The Senegalese Ministry of Higher Education has entered into an agreement with the French National Institute for Nuclear Science and Technology – Institut National des Sciences et Techniques Nucléaires, INSTN – to cooperate in establishing a centre of excellence in nuclear science and technology in the West African country, writes wnn. The nuclear cooperation agreement was signed by the director of INSTN Philippe Corréa for France and the minister of higher education, research and innovation Mary Teuw Niane for Senegal.

The agreement to collaborate on the nuclear science and technology project is anchored on three major objectives, reports wnn. First, it opens the peaceful atomic energy transfer door for France to support Senegal in the creation of an African Centre of Excellence in Nuclear Physics in close collaboration with the International Atomic Energy Agency (IAEA). Second, it boosts Franco-Senegal’s bilateral nuclear science and technology cooperation and facilitates Senegal’s participation in the domestic development of teaching capability on a research reactor or a virtual reality teaching reactor. Third, and finally, the agreement seeks to support the development of training courses focused on nuclear health applications, particularly in the fight against cancer using external beam radiotherapy equipment.

The agreement has the potential benefit of contributing to human and institutional capacity building of the nuclear sector workforce in Senegal. To that end, the executive phase of the agreement could go down the line to create a distance learning platform for the training of Senegalese experts and students in nuclear science and technology. Through the remote education component, France could transfer knowledge and share best practices to promote national development and improve citizen wellbeing using nuclear applications in accordance with IAEA regulations.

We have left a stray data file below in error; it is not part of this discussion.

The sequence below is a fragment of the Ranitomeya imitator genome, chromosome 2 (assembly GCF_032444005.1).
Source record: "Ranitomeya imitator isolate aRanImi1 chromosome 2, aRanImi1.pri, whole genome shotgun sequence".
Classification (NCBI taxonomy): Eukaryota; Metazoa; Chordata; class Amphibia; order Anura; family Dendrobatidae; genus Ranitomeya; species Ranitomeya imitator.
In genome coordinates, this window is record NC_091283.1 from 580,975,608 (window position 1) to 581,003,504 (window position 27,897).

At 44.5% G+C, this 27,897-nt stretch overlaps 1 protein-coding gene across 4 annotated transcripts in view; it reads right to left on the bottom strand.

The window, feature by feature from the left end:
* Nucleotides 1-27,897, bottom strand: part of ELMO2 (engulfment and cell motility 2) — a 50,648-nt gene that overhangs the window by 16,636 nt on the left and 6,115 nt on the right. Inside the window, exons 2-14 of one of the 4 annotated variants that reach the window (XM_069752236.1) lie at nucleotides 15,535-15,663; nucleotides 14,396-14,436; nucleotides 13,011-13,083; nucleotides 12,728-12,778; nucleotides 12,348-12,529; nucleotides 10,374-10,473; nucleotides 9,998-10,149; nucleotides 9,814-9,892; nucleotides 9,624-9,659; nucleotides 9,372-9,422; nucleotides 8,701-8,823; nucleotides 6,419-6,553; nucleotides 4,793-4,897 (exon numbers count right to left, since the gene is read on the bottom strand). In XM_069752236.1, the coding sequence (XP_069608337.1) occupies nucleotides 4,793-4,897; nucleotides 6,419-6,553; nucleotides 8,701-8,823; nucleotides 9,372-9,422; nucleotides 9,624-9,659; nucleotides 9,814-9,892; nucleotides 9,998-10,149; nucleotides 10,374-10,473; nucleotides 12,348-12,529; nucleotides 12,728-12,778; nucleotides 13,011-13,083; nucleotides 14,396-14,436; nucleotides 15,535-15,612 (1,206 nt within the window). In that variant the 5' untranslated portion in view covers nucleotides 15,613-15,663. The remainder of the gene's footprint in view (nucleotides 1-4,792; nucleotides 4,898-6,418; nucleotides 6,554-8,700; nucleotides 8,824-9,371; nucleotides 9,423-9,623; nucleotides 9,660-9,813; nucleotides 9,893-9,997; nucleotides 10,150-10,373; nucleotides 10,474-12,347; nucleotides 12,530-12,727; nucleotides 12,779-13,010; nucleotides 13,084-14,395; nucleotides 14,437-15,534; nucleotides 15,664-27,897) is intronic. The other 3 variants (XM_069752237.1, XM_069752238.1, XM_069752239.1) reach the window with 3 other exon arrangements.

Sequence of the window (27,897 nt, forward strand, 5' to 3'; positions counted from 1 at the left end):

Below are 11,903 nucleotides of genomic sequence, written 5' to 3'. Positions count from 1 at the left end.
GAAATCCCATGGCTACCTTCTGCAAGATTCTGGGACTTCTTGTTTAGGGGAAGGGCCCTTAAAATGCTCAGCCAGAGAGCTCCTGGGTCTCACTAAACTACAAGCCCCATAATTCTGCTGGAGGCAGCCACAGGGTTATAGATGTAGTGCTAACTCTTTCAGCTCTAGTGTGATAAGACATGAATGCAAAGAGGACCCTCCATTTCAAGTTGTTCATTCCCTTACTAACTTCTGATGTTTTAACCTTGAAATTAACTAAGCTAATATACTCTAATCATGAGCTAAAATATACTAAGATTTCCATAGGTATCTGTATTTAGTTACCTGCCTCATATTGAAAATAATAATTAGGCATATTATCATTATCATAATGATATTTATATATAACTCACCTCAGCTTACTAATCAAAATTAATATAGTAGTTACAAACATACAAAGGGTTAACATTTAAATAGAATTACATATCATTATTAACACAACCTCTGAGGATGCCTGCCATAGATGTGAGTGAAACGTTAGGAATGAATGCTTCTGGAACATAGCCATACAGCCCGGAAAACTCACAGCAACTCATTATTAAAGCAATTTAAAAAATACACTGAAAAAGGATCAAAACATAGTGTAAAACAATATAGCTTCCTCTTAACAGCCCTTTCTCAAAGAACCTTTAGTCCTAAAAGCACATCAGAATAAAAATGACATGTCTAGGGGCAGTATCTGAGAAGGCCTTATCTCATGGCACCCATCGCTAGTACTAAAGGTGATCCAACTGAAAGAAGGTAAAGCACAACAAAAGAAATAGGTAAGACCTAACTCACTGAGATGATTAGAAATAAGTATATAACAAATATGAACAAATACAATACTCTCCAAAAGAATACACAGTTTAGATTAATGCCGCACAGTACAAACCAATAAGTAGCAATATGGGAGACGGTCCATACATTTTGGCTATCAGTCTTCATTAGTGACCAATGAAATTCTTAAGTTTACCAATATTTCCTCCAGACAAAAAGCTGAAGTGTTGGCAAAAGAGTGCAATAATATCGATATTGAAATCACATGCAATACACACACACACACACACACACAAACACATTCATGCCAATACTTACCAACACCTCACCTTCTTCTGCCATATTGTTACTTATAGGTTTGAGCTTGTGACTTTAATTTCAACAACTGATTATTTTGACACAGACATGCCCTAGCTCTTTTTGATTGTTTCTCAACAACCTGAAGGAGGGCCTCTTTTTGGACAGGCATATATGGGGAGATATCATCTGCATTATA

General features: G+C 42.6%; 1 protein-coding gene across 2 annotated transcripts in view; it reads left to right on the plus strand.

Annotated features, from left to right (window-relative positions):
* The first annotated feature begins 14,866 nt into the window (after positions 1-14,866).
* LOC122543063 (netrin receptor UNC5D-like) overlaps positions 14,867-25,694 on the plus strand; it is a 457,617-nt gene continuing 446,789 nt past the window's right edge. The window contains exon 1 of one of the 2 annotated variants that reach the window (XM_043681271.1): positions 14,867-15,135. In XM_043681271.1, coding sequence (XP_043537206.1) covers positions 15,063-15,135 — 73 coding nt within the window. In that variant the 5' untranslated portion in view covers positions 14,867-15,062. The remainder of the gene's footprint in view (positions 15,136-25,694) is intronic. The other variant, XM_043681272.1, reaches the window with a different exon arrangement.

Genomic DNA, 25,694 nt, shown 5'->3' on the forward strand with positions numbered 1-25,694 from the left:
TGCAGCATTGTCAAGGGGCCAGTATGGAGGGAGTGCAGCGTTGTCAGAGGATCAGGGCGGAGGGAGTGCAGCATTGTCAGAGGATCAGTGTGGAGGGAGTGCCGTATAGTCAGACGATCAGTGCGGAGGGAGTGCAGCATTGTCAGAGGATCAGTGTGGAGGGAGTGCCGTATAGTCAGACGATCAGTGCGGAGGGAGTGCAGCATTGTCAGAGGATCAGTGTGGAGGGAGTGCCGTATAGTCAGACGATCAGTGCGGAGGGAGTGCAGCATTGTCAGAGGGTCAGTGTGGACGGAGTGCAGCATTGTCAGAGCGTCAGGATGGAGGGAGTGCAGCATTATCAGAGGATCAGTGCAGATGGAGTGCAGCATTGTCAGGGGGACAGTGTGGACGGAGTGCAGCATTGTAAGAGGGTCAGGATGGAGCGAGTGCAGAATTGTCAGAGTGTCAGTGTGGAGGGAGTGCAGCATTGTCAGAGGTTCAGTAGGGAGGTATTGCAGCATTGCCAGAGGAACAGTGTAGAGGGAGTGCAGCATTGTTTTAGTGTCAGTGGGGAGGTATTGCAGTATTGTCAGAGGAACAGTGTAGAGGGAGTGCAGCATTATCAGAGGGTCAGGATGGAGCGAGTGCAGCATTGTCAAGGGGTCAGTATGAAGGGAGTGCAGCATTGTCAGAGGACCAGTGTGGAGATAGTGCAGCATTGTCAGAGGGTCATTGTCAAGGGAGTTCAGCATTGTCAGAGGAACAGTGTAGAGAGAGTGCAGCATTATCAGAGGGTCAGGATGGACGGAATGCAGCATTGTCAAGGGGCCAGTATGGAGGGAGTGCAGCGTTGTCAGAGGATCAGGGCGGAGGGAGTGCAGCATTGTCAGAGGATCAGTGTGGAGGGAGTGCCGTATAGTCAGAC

Currently, the electricity supply in Senegal is produced from fossil fuels mainly. In early 2010, the government announced it was considering a nuclear power plant by about 2020. The decision was part of the government’s energy policy to diversify power generation sources in the country and to integrate Senegalese grid system with the West African Power Pool. In 2010, the energy minister was keen to establish an African Commission for Nuclear Energy with headquarters in Dakar, according to wnn. In the same year, France offered technical assistance in the nuclear field. A year later, the Senegalese president said that he had canceled plans for nuclear power. At the end of 2017, domestic electricity demand was only 550 MWe but is projected to grow at 7% per year.

The INSTN is a higher education institution founded in 1956 as part of the Alternative Energies and Atomic Energy Commission (CEA) – le Commissariat à l’énergie atomique et aux énergies alternatives (CEA). To that end, INSTN benefits from an exceptional research and development environment in the nuclear energy sector, as well as applications in the fields of health and radiation protection.

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